By Ron Maxwell
SEE ALSO: The case for Hillary Clinton, by Walter Nicklin.
Hillary Clinton has a public record of words and actions dating back to the presidency of her husband, as senator from New York and as secretary of state. This record is clear and unequivocal.
If you believe that it is the duty and responsibility of the United States to be the policeman of the world, to spread democracy by military force in every corner of the globe, to forcibly remove dictators everywhere, to intervene militarily in foreign civil wars, to take sides between religious sects or deep-seated ethnic feuds, to use the American military to enforce a utopian world order by means of regime change and nation-building, then Clinton is your candidate.
If on the other hand, you believe the U.S. armed forces should be used only in defense of the United States and its national security (including its closest allies), then Donald Trump is your candidate.
In speeches and policy papers Trump has stated he will not use the American military for regime change, nation-building or intervening in foreign civil wars. He is surrounded by foreign policy experts, former government officials and retired military who share this point of view; who collectively have the experience, sophistication and know-how to back it up. Altogether it’s a return to a realistic foreign policy which puts America first. Historians and analysts call it “RealPolitik.”
Clinton, on the other hand, is surrounded by nearly the entire NeoCon war-making establishment — the very same people who got us into the Iraq War and every other unnecessary military conflict of the recent quarter century. These interventionist hard-liners have defected en masse from the Republican Party establishment — and will be in positions of influence in a Clinton administration.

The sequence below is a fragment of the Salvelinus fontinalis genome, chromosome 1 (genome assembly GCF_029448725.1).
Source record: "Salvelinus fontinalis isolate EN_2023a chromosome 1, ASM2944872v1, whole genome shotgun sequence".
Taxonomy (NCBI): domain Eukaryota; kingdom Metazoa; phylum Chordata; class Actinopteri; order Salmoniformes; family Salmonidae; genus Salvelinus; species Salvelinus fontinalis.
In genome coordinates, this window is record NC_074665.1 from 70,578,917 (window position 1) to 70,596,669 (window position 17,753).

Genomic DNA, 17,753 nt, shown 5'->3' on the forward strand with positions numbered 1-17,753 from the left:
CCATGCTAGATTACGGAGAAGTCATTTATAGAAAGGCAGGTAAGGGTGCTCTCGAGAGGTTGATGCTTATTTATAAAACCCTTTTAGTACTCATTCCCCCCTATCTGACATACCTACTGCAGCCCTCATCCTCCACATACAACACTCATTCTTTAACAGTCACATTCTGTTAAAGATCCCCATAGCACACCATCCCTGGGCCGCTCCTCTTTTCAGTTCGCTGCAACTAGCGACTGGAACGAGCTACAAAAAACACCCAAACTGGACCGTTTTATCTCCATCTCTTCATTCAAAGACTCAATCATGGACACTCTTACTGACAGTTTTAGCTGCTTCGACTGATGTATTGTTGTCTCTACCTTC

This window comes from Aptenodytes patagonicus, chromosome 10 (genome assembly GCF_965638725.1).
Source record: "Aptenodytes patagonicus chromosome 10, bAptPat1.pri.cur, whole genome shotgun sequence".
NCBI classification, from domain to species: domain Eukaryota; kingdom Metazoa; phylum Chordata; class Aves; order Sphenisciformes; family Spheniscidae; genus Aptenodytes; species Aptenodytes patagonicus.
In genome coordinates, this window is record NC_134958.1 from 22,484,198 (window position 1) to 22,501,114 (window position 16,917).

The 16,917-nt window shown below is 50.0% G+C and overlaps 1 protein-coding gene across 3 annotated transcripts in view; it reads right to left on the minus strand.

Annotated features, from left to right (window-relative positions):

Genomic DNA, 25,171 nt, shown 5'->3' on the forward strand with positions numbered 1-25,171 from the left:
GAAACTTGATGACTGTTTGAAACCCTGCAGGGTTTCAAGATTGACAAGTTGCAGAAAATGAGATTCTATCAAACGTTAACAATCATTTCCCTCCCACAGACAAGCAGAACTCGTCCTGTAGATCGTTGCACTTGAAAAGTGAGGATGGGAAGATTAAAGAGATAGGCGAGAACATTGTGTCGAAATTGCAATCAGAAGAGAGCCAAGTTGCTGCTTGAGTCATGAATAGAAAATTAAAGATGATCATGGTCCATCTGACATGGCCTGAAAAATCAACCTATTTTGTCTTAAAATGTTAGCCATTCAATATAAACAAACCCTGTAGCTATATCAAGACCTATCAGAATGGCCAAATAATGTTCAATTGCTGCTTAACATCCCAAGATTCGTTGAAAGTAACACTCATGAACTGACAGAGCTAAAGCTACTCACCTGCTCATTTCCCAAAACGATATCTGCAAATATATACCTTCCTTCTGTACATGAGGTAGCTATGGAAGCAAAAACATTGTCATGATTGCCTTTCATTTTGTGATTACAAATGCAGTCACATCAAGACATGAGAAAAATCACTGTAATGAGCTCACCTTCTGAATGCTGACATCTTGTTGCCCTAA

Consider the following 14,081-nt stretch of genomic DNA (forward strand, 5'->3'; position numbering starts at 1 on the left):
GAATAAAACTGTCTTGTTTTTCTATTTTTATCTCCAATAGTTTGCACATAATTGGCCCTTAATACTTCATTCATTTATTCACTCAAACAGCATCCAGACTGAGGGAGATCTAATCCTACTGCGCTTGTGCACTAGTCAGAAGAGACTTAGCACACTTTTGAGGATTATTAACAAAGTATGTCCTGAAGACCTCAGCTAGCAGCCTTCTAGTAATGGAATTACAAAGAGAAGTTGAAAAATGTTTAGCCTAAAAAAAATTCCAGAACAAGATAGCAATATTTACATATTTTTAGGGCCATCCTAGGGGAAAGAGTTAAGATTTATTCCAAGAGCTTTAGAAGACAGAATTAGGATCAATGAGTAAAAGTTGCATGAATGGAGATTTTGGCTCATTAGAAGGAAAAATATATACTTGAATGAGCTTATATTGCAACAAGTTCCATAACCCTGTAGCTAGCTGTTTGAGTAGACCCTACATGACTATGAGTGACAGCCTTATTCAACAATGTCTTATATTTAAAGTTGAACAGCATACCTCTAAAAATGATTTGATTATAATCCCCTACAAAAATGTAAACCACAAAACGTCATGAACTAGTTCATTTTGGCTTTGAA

No saber-rattler on Capitol Hill beats her record. She supported Bill Clinton’s wars, most notably the bombing of Serbia in 1999; the coup against the government of Honduras in 2009; the 2003 invasion of Iraq. She advocated and implemented the military intervention in Libya and the overthrow of Gadhafi in 2011; backed the nation-building and prolongation of the war in Afghanistan; instigated the covert actions which evolved into the military coup in Ukraine in 2014; advocated for regime change in Syria; directed the covert policy of transferring lethal arms from Libya to the Syrian “rebels” (the real story behind the Benghazi tragedy); advocated for Congress to fund lethal weapons for Syrian “rebels,” who turned out to be Al Nusra, Al Qaeda and ISIS; pushed for missile strikes in Syria in 2013 and was critical of President Obama when he failed to do so; waived restrictions at the State Department on selling weapons to Saudi Arabia, Algeria, Kuwait, United Arab Emirates, Oman and Qatar (all states clever enough to donate to the Clinton Foundation); and supports sophisticated weapons sales to Saudi Arabia for their bombing and military intervention in Yemen.